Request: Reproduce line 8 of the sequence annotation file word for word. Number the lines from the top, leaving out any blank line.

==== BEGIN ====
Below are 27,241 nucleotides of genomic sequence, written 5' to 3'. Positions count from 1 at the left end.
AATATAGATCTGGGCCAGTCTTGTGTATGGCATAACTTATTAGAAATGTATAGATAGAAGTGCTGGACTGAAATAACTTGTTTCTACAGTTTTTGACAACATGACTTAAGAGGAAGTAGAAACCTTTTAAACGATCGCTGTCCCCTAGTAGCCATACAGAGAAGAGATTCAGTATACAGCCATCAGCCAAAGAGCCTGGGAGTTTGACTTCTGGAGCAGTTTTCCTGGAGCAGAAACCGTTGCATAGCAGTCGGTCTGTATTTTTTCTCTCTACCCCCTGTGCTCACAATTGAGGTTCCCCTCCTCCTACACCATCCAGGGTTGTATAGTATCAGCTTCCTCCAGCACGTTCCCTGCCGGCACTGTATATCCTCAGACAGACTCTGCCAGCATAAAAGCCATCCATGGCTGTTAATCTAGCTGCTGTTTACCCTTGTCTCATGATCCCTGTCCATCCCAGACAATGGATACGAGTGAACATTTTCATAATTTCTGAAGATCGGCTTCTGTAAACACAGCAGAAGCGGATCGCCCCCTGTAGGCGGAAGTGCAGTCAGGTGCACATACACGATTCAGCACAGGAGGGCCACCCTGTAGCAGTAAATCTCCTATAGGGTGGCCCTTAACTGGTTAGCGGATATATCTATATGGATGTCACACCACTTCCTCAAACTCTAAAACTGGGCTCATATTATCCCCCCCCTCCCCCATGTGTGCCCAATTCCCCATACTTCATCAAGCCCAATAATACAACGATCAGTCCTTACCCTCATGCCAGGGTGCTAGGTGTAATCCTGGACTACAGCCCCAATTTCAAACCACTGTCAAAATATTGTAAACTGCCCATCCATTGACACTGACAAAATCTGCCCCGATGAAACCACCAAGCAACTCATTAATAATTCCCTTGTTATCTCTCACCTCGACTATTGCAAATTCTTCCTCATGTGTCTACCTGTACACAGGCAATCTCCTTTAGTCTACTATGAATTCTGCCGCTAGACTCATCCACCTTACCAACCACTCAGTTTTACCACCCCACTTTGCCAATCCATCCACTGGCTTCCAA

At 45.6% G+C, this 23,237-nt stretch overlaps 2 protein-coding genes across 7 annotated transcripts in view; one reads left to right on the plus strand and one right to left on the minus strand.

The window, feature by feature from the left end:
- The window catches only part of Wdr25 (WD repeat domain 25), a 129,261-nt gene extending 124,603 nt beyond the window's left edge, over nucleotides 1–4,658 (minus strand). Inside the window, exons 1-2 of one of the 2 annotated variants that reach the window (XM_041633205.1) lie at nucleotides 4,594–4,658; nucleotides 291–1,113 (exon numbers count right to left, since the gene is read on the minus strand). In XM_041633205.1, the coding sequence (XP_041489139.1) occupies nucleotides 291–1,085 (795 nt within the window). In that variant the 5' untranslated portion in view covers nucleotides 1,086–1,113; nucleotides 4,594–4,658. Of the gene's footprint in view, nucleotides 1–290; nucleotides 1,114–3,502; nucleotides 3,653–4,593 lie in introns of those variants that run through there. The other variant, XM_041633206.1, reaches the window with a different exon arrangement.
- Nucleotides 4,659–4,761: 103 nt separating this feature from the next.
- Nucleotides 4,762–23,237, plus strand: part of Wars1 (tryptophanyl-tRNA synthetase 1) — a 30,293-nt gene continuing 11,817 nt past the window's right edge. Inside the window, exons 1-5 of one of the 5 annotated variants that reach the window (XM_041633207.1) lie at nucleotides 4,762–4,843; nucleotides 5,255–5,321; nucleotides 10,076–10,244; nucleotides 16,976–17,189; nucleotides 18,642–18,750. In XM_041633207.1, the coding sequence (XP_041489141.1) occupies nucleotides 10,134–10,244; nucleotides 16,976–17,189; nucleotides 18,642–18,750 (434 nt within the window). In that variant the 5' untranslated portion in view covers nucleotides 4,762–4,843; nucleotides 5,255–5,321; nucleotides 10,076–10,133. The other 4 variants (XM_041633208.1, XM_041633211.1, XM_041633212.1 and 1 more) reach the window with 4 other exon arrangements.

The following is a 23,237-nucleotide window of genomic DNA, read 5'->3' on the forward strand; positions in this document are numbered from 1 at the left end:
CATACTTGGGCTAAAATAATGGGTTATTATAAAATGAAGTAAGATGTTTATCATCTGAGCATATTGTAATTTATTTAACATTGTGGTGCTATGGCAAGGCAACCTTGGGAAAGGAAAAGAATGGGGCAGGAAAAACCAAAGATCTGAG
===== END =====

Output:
The following is a 23,237-nucleotide window of genomic DNA, read 5'->3' on the forward strand; positions in this document are numbered from 1 at the left end: